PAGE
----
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Comment: stamp duty cut and no more Help to Buy — is the government really going to ignore first-time buyers?

·3-min read
 (Daniel Hambury/@stellapicsltd)
(Daniel Hambury/@stellapicsltd)

As is now customary, plenty has been trailed in advance of Kwasi Kwarteng’s mini Budget this week, with a banquet of tax cuts grabbing the headlines.

The ‘rabbit in the hat’ on this occasion is a rumoured stamp duty cut, which it is understood the Chancellor hopes will stimulate the economy by encouraging home moves and first-time buyers.

However, evidence from previous stamp duty holidays shows cutting the property purchase tax tends to be a boon for the top end of the housing market while doing little for those at the bottom.

Housing analyst Neal Hudson points out that large numbers of investors and second home buyers took advantage of the savings during Rishi Sunak’s stamp duty holiday, while transaction levels soared in the £500,000 to £1.5 million price bracket, where buyers benefitted from the maximum £15,000 saving. Two thirds of the sales in this price band were in the UK’s most expensive regions: London and the South East, according to CBRE.

Meanwhile, first-time buyers lost their tax advantage, having previously been exempt from paying any tax up to £300,000 (compared to £125,000 for other buyers). The data shows sales of properties below £250,000 actually dropped during the stamp duty holiday. Increased demand also pumped house prices up, out of reach of many aspiring buyers.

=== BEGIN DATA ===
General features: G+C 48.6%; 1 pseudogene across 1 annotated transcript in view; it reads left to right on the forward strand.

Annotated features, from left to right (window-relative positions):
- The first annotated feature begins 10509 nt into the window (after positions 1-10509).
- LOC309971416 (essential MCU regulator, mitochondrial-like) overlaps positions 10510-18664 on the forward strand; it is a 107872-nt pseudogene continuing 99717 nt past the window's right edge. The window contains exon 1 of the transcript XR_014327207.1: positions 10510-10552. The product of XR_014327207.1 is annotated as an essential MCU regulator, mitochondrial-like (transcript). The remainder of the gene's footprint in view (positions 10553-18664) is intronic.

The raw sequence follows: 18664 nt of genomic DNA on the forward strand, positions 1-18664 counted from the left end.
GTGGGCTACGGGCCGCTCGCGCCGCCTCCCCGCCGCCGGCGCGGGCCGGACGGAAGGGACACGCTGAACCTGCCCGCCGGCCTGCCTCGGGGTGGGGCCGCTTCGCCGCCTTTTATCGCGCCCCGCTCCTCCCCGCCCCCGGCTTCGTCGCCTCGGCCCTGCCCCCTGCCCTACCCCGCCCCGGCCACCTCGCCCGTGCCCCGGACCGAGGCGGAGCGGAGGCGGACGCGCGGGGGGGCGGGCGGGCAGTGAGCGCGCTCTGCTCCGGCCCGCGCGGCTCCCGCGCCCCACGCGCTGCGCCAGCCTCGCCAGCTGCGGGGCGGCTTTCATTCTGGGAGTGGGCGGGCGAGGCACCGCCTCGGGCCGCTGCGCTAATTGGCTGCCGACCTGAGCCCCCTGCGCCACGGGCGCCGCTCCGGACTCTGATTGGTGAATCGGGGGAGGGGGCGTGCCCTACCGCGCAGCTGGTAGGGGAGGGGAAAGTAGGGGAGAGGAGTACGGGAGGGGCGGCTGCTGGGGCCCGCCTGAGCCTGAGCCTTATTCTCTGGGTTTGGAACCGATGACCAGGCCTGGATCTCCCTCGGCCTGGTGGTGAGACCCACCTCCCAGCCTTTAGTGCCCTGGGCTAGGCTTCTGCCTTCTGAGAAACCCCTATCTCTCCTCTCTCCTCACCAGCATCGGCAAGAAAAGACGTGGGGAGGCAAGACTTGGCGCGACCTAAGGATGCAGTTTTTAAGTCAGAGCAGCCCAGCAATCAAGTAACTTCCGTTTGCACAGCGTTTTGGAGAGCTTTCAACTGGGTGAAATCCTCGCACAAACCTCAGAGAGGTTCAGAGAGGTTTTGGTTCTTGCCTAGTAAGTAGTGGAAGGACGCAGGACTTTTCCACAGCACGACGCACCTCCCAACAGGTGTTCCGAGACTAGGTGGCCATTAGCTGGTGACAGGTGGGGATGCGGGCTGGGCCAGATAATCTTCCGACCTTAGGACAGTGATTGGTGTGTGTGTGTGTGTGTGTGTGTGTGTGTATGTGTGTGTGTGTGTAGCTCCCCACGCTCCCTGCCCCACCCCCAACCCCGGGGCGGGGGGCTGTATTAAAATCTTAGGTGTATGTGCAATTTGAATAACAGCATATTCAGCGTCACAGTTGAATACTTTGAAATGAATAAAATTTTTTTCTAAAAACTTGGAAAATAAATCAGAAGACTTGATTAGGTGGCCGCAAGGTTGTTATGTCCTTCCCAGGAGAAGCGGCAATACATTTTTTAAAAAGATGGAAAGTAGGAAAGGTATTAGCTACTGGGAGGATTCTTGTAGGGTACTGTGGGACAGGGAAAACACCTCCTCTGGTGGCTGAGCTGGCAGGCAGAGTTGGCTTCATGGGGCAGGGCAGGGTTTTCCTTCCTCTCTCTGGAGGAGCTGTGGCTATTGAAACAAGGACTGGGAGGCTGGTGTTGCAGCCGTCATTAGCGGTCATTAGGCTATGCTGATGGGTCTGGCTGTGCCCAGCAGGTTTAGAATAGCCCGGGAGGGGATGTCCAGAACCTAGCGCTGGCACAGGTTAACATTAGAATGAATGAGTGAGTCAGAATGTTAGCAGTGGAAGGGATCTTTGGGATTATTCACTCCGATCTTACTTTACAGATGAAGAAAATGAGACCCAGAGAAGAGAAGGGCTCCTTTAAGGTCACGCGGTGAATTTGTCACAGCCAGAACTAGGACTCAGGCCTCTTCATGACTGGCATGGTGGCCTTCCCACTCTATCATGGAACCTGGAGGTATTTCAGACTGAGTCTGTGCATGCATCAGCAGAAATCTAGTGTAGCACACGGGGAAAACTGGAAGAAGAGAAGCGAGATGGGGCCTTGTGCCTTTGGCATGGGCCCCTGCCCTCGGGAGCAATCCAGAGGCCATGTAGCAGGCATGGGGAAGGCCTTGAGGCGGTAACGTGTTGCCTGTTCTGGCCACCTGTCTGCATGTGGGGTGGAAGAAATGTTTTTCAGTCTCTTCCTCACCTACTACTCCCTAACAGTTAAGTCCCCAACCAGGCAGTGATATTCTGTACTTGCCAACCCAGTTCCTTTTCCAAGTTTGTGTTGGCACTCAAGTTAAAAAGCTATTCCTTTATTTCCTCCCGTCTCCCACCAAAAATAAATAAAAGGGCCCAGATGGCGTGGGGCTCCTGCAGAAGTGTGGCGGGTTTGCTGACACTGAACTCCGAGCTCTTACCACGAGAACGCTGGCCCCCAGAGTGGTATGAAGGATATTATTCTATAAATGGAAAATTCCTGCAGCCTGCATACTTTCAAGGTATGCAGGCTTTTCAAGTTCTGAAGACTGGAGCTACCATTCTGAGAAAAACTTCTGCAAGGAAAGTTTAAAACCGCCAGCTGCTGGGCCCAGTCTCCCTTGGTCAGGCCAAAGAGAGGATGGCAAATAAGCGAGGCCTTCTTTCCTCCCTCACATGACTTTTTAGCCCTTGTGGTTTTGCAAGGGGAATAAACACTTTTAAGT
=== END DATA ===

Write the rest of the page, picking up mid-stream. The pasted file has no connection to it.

The news since then has been bleak, with interest rates rising on a monthly basis making mortgages more expensive and harder to come by and sending rents spiralling.

The difficulties faced by first-time buyers (and concurrently by private renters) have been pushed out of the spotlight as the cost of living crisis bites, threatening the government’s core voter demographic, not just the easily dismissed “feckless young”.

Yet, just five weeks after the new Chancellor delivers his statement on Friday, Help to Buy, the government’s flagship scheme that lends up to 40 per cent of the purchase price of a new build in London to buyers with small deposits, is set to close to new applicants.

The scheme has faced legitimate criticism for everything from inflating house prices, to giving wads of government cash (more than £20 billion) to property developers and relatively high earners, and creating a ticking time bomb for those who do not manage to sell up before the five-year interest-free period expires on the government loan.

That said, at the very least Help to Buy has helped 36,000 London first-time buyers on to the property ladder and has supported the construction of hundreds of thousands of homes. Significantly, there is nothing planned to replace it, either for first-time buyers or struggling renters.

The detail of the Budget is yet to be seen but if the rumours are to be believed its flagship policy will be yet another boost to the top of the property market while hopeful first-time buyers are once again left trying to grasp the bottom rung. How much longer will they be ignored?